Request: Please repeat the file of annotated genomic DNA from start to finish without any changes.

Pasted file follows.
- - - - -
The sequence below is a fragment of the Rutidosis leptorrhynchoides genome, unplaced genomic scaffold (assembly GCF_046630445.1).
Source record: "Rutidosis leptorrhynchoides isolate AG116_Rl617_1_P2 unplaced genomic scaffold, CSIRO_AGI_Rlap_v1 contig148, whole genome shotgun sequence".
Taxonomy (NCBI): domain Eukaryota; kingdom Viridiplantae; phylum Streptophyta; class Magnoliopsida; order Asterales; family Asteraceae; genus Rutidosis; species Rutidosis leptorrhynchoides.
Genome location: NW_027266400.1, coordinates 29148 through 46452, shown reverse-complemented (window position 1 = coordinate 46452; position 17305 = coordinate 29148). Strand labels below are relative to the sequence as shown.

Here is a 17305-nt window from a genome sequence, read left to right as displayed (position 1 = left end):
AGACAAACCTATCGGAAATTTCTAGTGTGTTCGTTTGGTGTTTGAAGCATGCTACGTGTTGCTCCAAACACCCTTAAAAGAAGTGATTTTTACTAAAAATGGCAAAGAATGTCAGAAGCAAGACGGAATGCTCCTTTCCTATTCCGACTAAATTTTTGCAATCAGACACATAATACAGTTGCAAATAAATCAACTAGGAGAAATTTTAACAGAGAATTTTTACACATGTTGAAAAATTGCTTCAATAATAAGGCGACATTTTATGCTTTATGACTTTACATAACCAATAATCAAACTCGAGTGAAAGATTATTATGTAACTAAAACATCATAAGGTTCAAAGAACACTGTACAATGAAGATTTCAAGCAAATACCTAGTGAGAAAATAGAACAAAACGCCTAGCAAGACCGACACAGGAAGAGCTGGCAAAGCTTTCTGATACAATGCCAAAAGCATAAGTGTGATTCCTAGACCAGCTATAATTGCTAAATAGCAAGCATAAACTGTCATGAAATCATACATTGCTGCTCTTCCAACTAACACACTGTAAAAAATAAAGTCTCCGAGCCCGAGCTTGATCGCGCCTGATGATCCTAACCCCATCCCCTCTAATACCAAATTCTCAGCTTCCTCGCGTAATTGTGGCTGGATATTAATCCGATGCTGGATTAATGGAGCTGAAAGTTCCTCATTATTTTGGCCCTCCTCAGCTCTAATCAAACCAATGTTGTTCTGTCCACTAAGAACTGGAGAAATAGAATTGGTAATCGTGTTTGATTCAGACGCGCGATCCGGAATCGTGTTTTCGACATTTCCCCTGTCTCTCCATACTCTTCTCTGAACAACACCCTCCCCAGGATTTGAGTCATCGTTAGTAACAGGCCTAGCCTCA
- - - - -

The sequence below is a fragment of the Rutidosis leptorrhynchoides genome, unplaced genomic scaffold (assembly GCF_046630445.1).
Source record: "Rutidosis leptorrhynchoides isolate AG116_Rl617_1_P2 unplaced genomic scaffold, CSIRO_AGI_Rlap_v1 contig148, whole genome shotgun sequence".
Taxonomy (NCBI): domain Eukaryota; kingdom Viridiplantae; phylum Streptophyta; class Magnoliopsida; order Asterales; family Asteraceae; genus Rutidosis; species Rutidosis leptorrhynchoides.
Genome location: NW_027266400.1, coordinates 29148 through 46452, shown reverse-complemented (window position 1 = coordinate 46452; position 17305 = coordinate 29148). Strand labels below are relative to the sequence as shown.

Here is a 17305-nt window from a genome sequence, read left to right as displayed (position 1 = left end):
AGACAAACCTATCGGAAATTTCTAGTGTGTTCGTTTGGTGTTTGAAGCATGCTACGTGTTGCTCCAAACACCCTTAAAAGAAGTGATTTTTACTAAAAATGGCAAAGAATGTCAGAAGCAAGACGGAATGCTCCTTTCCTATTCCGACTAAATTTTTGCAATCAGACACATAATACAGTTGCAAATAAATCAACTAGGAGAAATTTTAACAGAGAATTTTTACACATGTTGAAAAATTGCTTCAATAATAAGGCGACATTTTATGCTTTATGACTTTACATAACCAATAATCAAACTCGAGTGAAAGATTATTATGTAACTAAAACATCATAAGGTTCAAAGAACACTGTACAATGAAGATTTCAAGCAAATACCTAGTGAGAAAATAGAACAAAACGCCTAGCAAGACCGACACAGGAAGAGCTGGCAAAGCTTTCTGATACAATGCCAAAAGCATAAGTGTGATTCCTAGACCAGCTATAATTGCTAAATAGCAAGCATAAACTGTCATGAAATCATACATTGCTGCTCTTCCAACTAACACACTGTAAAAAATAAAGTCTCCGAGCCCGAGCTTGATCGCGCCTGATGATCCTAACCCCATCCCCTCTAATACCAAATTCTCAGCTTCCTCGCGTAATTGTGGCTGGATATTAATCCGATGCTGGATTAATGGAGCTGAAAGTTCCTCATTATTTTGGCCCTCCTCAGCTCTAATCAAACCAATGTTGTTCTGTCCACTAAGAACTGGAGAAATAGAATTGGTAATCGTGTTTGATTCAGACGCGCGATCCGGAATCGTGTTTTCGACATTTCCCCTGTCTCTCCATACTCTTCTCTGAACAACACCCTCCCCAGGATTTGAGTCATCGTTAGTAACAGGCCTAGCCTCA